I am with A360 on the current child safety debacle, and it raises a conversation that needs to be had (and re-had) before we get a whole lot further. In 1998's My Tiny Life (free pdf) , Julian Dibell chronicles, among other things, the experiences of a virtual rape victim and (her) MOO community. Seminal on multiple levels, the work explores many aspects of identity, ethics and permission in a post-modern, techno-centric age.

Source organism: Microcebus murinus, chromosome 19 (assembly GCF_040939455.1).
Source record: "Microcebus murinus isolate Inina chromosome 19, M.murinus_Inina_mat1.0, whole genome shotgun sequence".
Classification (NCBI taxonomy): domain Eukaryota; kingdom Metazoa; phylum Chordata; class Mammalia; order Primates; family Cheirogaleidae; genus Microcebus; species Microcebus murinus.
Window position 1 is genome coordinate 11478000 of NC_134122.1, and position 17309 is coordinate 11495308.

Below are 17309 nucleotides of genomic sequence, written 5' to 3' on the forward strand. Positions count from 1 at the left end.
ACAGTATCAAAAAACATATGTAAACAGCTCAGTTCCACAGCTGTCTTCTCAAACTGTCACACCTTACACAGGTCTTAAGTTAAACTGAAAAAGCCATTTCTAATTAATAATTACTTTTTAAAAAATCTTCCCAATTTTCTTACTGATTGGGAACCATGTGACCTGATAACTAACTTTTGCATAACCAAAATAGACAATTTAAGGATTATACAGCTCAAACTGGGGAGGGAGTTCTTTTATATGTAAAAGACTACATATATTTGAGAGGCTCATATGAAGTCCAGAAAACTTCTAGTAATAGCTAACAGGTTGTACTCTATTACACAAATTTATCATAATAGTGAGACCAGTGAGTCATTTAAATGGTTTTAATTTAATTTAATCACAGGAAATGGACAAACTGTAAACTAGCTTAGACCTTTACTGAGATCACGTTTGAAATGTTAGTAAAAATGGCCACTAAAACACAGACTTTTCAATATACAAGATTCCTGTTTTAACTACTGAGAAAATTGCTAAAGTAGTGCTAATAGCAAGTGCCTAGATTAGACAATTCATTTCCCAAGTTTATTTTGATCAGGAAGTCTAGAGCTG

So here's the question. In an exodus recession, were do we draw the lines with economies made up of adult, child, and child-like beings in virtual worlds? With their child-like or grown-up avatars? With AI(s), inhabited or not? What's appropriate, what's not? What's criminal, what's not? What is slavery? Labor? How do we simultaneously allow freedom(s) and conversations and experiments and deviations and enterprise, and protect from harm? Does hacking or enslaving one's or another(s) virtual being(s) to elicit behavior other than intended by the owner consitute criminal activity? At what point(s) are we complicit? Which pathways of influence do we fear? Applaud? What precedents exist? What forms can teaching a lesson take? Is it/can it be therapy? Is it 'promoting hatred'to discuss such things openly, or is opening the can of worms a good thing overall? Let's summarize and rule.